November 19, 2015
About the author : Edward is one of Africa’s young software entrepreneurs. He is a co-founder of an Internet start-up in Ghana and loves poetry.
Before you go on to the next sentence, take in a deep breath….can you smell and feel it? The X’mas flavour. Decorations in banking halls, a barrage of X’mas jingles and promotions on radio and Tv and if you in my part of the world, the dry harmattan wind blowing off the effect of the pomade on your skin. For most people Christmas is the best part of the year. For the people of Accra, this season comes with an extra challenge – the incomprehensible traffic jams that choke the streets of Accra during the yuletide every year.
Every December, perhaps in response to the many promotions and discounts offers thrown at Ghanaian consumers, most families go shopping. This trend increases the number of vehicles on our roads leading to what is usually an uncontrollable congestion on our roads. Though most employees take advantage of holiday period to visit places outside the city, it seems many more transition into the city to temporarily spend the season with friends and family. With the many e-commerce players in Ghana’s e-trading space, can we invoke the advantages such platforms present to help reduce the trips we make during Christmas?
To achieve this goal, consumers need to trust the platforms available. Furthermore, the e-commerce websites advertising their services need to live up to expectation. Do consumers trust the e-commerce platforms enough to stay home and just order the items they want online and get such items delivered? If this trust existed, instead of seeing fifteen or twenty private cars loaded with families on their way to buy toys or dresses for the kids, we would simply have one delivery van moving from community to community delivering the items ordered by these families. Or is it a problem with the reliability of these e-commerce platforms? Speaking to some online shoppers, I have identified two major challenges these shoppers face. First of all, there is no guarantee the item the consumer selected is available (although these items are displayed on the website), this is because some e-commerce platforms, especially the aggregators, find it challenging to track inventory. In this same line, there have been some occasions when the items ordered appear to be different from the item finally delivered at the consumer’s doorstep. The second challenge is the time of delivery of the item. Because many of the e-commerce merchants or aggregators do not control the fulfillment or delivery aspects of the transactions, they have little control over delivery times and thus cannot promise or guarantee a period within which your item will be delivered. This becomes a pain for consumers who are used to more sophisticated options which enable them to track the packages they order at every point of the way.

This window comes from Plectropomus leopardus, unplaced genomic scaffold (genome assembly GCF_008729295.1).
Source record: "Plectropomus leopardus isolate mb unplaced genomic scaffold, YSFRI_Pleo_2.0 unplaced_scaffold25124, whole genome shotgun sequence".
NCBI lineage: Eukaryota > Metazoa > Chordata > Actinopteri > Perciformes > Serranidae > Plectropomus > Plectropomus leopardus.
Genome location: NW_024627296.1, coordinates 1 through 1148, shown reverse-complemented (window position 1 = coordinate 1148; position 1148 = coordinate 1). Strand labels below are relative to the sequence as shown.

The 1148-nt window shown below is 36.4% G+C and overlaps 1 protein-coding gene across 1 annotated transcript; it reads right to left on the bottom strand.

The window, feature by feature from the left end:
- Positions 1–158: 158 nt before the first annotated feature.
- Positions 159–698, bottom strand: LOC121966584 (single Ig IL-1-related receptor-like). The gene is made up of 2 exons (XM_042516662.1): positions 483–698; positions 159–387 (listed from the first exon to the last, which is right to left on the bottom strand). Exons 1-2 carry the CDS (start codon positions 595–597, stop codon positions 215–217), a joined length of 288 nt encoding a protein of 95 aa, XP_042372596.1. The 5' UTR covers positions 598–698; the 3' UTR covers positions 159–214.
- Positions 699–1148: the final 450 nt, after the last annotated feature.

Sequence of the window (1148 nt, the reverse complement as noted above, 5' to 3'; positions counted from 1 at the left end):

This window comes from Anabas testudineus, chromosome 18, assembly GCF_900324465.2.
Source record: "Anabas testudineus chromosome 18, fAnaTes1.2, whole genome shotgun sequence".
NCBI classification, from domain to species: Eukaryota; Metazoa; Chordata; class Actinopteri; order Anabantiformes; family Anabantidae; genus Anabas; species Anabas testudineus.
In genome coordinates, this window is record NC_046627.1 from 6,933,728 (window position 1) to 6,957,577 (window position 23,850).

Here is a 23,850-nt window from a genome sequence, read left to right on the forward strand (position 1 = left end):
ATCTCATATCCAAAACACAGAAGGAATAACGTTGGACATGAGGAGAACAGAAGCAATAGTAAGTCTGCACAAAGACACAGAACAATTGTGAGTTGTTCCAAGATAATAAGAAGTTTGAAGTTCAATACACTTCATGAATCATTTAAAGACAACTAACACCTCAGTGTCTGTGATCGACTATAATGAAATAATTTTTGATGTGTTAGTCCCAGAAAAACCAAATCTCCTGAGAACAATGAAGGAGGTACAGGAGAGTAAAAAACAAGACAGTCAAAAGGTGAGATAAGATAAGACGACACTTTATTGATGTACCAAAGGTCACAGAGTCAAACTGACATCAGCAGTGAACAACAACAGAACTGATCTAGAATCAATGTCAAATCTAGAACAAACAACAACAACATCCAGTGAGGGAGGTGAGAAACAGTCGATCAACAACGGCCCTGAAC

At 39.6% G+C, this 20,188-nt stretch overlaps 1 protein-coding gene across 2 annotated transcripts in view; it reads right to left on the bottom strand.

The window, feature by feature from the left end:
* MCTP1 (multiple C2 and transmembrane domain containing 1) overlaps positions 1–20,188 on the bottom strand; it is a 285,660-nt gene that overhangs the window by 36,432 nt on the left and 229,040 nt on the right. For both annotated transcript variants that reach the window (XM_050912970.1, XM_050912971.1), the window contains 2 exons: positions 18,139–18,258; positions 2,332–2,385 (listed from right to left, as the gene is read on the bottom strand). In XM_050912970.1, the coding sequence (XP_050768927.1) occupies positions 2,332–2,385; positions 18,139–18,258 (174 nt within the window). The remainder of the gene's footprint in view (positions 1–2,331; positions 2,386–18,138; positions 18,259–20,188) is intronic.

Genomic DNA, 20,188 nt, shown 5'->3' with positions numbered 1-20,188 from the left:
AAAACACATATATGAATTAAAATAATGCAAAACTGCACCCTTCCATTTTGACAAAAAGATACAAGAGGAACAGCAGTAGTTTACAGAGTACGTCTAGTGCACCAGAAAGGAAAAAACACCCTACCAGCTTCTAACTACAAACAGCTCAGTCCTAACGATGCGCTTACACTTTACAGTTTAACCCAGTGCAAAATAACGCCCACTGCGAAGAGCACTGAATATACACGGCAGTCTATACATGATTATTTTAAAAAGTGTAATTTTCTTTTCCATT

With the above listed challenges and issues, can we patch the crack to make this Christmas a congestion-free one in Accra? Yes we can! How? By committing to relying on the available e-commerce platforms. According to Interpay Africa, all 27 commercial banks have altogether issues only 500,000 electronic cards (Africa Tech Summit 2015). This number compared with Ghana’s population is very small. I however want to believe the holders of these issues cards are the very people who will be tempted to congest our streets this Christmas with shopping lists in hand. Considering With the long list of e-trading websites, it is almost certain that whatever item such consumers would want to purchase in a store, will be available online as well. Will it be easier to stay home and get the items delivered to at home by van or bike? Most probably!
But wait, there is one more problem! How does the consumer know the merchant will deliver the ordered item on time? This is a tricky and sloppy bit of the trust element I am advocating for. I recommend the following
1. If you are about to use a particular e-commerce website/merchant for the first time, consider opting to pay on delivery. In this case, you don’t part with your money unless and until the item delivered was exactly what you ordered and came within a reasonable time. I am a strong advocate against CoD (Cash on Deliver), so I would recommend you ease yourself into the practice of using the available electronic payments options to pay for goods and services once you build trust after your first few purchases.
2. Ask the friends about which e-commerce platforms have an almost excellent record in terms of customer service, delivery and return policies. By asking your pals, you will get to know which merchants/websites are reliable and which ones are just in the space to add to the numbers.